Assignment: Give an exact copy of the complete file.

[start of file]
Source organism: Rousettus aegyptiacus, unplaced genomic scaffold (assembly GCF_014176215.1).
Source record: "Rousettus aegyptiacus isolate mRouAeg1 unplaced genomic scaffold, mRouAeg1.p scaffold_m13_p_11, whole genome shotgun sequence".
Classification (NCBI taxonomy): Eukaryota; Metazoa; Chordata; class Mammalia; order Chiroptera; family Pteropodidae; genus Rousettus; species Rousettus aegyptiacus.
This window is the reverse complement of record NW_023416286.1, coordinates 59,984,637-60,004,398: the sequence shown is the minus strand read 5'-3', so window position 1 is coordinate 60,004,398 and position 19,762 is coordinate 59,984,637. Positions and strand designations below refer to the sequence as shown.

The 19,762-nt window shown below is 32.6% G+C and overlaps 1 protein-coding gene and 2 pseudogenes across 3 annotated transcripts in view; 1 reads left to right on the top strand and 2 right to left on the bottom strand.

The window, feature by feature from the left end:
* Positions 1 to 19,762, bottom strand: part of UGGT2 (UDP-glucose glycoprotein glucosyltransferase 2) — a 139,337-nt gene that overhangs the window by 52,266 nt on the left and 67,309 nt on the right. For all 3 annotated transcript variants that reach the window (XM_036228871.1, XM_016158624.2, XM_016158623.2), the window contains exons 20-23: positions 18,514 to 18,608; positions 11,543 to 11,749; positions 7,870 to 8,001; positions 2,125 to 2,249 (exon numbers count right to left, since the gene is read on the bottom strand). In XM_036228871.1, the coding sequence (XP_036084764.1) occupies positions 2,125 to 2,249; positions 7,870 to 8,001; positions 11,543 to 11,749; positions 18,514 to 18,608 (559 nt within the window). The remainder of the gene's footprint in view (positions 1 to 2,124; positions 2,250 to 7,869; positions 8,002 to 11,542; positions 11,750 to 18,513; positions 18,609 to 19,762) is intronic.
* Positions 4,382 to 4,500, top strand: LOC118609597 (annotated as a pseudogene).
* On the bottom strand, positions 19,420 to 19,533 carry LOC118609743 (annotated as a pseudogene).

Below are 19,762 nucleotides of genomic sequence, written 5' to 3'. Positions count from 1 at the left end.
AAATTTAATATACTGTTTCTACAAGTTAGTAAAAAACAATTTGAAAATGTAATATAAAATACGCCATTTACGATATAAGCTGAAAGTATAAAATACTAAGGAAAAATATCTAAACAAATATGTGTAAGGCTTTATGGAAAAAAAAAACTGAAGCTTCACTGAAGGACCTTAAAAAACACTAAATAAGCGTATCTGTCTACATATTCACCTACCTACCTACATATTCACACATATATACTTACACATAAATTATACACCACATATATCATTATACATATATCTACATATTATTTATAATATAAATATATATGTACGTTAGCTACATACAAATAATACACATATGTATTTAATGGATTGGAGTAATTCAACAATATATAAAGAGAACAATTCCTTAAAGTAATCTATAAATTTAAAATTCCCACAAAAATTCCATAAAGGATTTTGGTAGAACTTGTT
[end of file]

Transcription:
Source organism: Rousettus aegyptiacus, unplaced genomic scaffold (assembly GCF_014176215.1).
Source record: "Rousettus aegyptiacus isolate mRouAeg1 unplaced genomic scaffold, mRouAeg1.p scaffold_m13_p_11, whole genome shotgun sequence".
Classification (NCBI taxonomy): Eukaryota; Metazoa; Chordata; class Mammalia; order Chiroptera; family Pteropodidae; genus Rousettus; species Rousettus aegyptiacus.
This window is the reverse complement of record NW_023416286.1, coordinates 59,984,637-60,004,398: the sequence shown is the minus strand read 5'-3', so window position 1 is coordinate 60,004,398 and position 19,762 is coordinate 59,984,637. Positions and strand designations below refer to the sequence as shown.

The 19,762-nt window shown below is 32.6% G+C and overlaps 1 protein-coding gene and 2 pseudogenes across 3 annotated transcripts in view; 1 reads left to right on the top strand and 2 right to left on the bottom strand.

The window, feature by feature from the left end:
* Positions 1 to 19,762, bottom strand: part of UGGT2 (UDP-glucose glycoprotein glucosyltransferase 2) — a 139,337-nt gene that overhangs the window by 52,266 nt on the left and 67,309 nt on the right. For all 3 annotated transcript variants that reach the window (XM_036228871.1, XM_016158624.2, XM_016158623.2), the window contains exons 20-23: positions 18,514 to 18,608; positions 11,543 to 11,749; positions 7,870 to 8,001; positions 2,125 to 2,249 (exon numbers count right to left, since the gene is read on the bottom strand). In XM_036228871.1, the coding sequence (XP_036084764.1) occupies positions 2,125 to 2,249; positions 7,870 to 8,001; positions 11,543 to 11,749; positions 18,514 to 18,608 (559 nt within the window). The remainder of the gene's footprint in view (positions 1 to 2,124; positions 2,250 to 7,869; positions 8,002 to 11,542; positions 11,750 to 18,513; positions 18,609 to 19,762) is intronic.
* Positions 4,382 to 4,500, top strand: LOC118609597 (annotated as a pseudogene).
* On the bottom strand, positions 19,420 to 19,533 carry LOC118609743 (annotated as a pseudogene).

Below are 19,762 nucleotides of genomic sequence, written 5' to 3'. Positions count from 1 at the left end.
AAATTTAATATACTGTTTCTACAAGTTAGTAAAAAACAATTTGAAAATGTAATATAAAATACGCCATTTACGATATAAGCTGAAAGTATAAAATACTAAGGAAAAATATCTAAACAAATATGTGTAAGGCTTTATGGAAAAAAAAAACTGAAGCTTCACTGAAGGACCTTAAAAAACACTAAATAAGCGTATCTGTCTACATATTCACCTACCTACCTACATATTCACACATATATACTTACACATAAATTATACACCACATATATCATTATACATATATCTACATATTATTTATAATATAAATATATATGTACGTTAGCTACATACAAATAATACACATATGTATTTAATGGATTGGAGTAATTCAACAATATATAAAGAGAACAATTCCTTAAAGTAATCTATAAATTTAAAATTCCCACAAAAATTCCATAAAGGATTTTGGTAGAACTTGTT